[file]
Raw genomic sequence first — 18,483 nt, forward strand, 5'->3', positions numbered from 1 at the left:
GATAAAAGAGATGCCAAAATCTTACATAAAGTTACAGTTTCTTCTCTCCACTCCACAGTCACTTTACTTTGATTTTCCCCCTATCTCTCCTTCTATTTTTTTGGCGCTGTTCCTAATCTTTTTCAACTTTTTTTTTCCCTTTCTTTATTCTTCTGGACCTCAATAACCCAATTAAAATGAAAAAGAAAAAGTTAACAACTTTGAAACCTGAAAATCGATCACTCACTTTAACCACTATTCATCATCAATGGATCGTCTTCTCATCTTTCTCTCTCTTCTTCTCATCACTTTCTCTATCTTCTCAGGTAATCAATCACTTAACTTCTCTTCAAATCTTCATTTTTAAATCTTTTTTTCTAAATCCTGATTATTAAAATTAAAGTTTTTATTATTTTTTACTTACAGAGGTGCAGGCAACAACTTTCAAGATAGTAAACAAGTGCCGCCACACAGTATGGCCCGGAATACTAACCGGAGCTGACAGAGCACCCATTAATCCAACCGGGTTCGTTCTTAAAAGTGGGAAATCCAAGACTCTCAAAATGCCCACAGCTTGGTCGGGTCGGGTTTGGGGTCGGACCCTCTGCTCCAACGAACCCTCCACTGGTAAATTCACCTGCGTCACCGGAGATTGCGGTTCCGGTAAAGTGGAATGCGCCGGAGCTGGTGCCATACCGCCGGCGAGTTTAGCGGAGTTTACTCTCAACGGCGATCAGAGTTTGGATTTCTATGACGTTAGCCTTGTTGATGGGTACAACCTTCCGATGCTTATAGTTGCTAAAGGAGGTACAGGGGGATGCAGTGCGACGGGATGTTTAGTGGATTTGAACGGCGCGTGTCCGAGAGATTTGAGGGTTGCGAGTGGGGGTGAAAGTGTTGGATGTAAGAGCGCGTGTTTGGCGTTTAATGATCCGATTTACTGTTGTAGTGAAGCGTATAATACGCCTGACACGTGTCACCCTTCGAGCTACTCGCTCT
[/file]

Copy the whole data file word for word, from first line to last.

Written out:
Raw genomic sequence first — 18,483 nt, forward strand, 5'->3', positions numbered from 1 at the left:
GATAAAAGAGATGCCAAAATCTTACATAAAGTTACAGTTTCTTCTCTCCACTCCACAGTCACTTTACTTTGATTTTCCCCCTATCTCTCCTTCTATTTTTTTGGCGCTGTTCCTAATCTTTTTCAACTTTTTTTTTCCCTTTCTTTATTCTTCTGGACCTCAATAACCCAATTAAAATGAAAAAGAAAAAGTTAACAACTTTGAAACCTGAAAATCGATCACTCACTTTAACCACTATTCATCATCAATGGATCGTCTTCTCATCTTTCTCTCTCTTCTTCTCATCACTTTCTCTATCTTCTCAGGTAATCAATCACTTAACTTCTCTTCAAATCTTCATTTTTAAATCTTTTTTTCTAAATCCTGATTATTAAAATTAAAGTTTTTATTATTTTTTACTTACAGAGGTGCAGGCAACAACTTTCAAGATAGTAAACAAGTGCCGCCACACAGTATGGCCCGGAATACTAACCGGAGCTGACAGAGCACCCATTAATCCAACCGGGTTCGTTCTTAAAAGTGGGAAATCCAAGACTCTCAAAATGCCCACAGCTTGGTCGGGTCGGGTTTGGGGTCGGACCCTCTGCTCCAACGAACCCTCCACTGGTAAATTCACCTGCGTCACCGGAGATTGCGGTTCCGGTAAAGTGGAATGCGCCGGAGCTGGTGCCATACCGCCGGCGAGTTTAGCGGAGTTTACTCTCAACGGCGATCAGAGTTTGGATTTCTATGACGTTAGCCTTGTTGATGGGTACAACCTTCCGATGCTTATAGTTGCTAAAGGAGGTACAGGGGGATGCAGTGCGACGGGATGTTTAGTGGATTTGAACGGCGCGTGTCCGAGAGATTTGAGGGTTGCGAGTGGGGGTGAAAGTGTTGGATGTAAGAGCGCGTGTTTGGCGTTTAATGATCCGATTTACTGTTGTAGTGAAGCGTATAATACGCCTGACACGTGTCACCCTTCGAGCTACTCGCTCT